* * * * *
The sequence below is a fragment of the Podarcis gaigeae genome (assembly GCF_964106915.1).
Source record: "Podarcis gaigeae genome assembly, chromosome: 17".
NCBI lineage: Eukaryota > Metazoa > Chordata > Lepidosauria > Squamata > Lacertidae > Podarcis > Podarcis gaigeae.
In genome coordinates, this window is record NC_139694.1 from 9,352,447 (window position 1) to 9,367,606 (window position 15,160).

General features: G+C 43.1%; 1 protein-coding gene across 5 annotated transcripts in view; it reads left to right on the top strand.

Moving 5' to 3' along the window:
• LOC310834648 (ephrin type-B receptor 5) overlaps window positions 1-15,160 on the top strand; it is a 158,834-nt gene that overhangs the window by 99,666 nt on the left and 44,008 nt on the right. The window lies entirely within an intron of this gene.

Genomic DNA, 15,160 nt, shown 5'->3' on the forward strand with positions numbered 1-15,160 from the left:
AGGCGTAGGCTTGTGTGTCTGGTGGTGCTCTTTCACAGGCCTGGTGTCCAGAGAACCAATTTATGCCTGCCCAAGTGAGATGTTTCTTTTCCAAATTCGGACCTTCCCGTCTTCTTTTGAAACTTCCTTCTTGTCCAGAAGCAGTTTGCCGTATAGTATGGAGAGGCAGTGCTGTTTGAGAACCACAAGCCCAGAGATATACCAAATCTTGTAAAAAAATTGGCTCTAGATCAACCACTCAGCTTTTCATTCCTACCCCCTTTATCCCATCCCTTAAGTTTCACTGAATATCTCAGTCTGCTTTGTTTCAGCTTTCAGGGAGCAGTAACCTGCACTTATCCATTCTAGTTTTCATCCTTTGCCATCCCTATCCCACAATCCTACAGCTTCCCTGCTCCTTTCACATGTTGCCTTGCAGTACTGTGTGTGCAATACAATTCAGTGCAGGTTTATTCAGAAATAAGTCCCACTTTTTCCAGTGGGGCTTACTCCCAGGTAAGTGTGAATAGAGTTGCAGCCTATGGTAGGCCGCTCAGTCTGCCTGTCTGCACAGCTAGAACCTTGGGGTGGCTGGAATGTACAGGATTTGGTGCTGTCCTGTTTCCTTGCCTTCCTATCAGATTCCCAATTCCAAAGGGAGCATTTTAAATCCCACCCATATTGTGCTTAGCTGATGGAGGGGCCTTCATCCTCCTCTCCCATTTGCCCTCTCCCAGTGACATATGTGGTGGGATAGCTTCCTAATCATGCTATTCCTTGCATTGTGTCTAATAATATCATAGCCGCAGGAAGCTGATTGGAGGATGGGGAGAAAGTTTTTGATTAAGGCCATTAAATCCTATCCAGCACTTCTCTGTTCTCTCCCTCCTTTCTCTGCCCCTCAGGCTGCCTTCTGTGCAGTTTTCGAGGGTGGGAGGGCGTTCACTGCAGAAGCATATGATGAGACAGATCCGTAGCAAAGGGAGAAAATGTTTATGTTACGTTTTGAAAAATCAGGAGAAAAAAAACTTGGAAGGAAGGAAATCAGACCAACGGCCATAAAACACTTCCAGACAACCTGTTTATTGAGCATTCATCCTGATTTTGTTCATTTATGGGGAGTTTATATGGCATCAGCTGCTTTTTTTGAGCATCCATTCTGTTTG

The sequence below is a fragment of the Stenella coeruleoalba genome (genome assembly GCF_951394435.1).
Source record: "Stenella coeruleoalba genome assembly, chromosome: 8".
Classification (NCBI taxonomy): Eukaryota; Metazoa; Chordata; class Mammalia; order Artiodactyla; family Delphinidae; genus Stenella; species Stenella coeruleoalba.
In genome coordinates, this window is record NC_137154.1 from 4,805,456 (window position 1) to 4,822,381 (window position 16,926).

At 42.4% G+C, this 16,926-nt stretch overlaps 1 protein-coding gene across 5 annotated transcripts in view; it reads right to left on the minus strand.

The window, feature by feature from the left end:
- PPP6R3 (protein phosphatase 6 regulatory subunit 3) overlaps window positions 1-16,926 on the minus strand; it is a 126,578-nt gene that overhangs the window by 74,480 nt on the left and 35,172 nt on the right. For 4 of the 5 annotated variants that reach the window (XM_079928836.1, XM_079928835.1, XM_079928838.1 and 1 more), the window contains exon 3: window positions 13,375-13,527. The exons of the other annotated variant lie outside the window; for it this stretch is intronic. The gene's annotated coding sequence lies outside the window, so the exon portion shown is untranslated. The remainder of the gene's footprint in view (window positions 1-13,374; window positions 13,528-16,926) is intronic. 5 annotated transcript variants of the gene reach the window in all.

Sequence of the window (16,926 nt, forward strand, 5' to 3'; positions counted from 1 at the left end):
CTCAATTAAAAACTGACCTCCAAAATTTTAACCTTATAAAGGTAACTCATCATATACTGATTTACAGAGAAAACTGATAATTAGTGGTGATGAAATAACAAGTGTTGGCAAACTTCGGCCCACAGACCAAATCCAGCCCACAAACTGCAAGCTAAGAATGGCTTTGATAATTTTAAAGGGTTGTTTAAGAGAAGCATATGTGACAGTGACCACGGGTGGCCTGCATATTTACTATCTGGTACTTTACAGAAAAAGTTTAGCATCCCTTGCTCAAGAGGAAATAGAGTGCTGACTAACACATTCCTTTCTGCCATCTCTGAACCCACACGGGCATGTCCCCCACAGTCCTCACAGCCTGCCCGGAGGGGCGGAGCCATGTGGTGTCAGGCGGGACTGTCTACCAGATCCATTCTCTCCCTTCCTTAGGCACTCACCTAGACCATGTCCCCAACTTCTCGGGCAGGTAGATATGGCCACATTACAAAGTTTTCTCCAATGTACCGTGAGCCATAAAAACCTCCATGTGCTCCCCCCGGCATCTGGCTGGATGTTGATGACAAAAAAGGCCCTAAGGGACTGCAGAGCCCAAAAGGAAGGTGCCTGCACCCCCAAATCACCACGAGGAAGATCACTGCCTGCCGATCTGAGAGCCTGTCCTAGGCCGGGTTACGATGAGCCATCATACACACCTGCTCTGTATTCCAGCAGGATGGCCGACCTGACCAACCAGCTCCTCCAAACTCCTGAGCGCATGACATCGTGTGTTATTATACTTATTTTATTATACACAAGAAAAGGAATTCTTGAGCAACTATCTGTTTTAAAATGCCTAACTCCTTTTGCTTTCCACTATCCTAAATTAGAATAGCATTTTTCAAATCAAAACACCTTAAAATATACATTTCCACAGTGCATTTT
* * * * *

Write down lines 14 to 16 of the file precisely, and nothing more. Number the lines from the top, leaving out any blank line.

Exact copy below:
At 42.4% G+C, this 16,926-nt stretch overlaps 1 protein-coding gene across 5 annotated transcripts in view; it reads right to left on the minus strand.

The window, feature by feature from the left end:
- PPP6R3 (protein phosphatase 6 regulatory subunit 3) overlaps window positions 1-16,926 on the minus strand; it is a 126,578-nt gene that overhangs the window by 74,480 nt on the left and 35,172 nt on the right. For 4 of the 5 annotated variants that reach the window (XM_079928836.1, XM_079928835.1, XM_079928838.1 and 1 more), the window contains exon 3: window positions 13,375-13,527. The exons of the other annotated variant lie outside the window; for it this stretch is intronic. The gene's annotated coding sequence lies outside the window, so the exon portion shown is untranslated. The remainder of the gene's footprint in view (window positions 1-13,374; window positions 13,528-16,926) is intronic. 5 annotated transcript variants of the gene reach the window in all.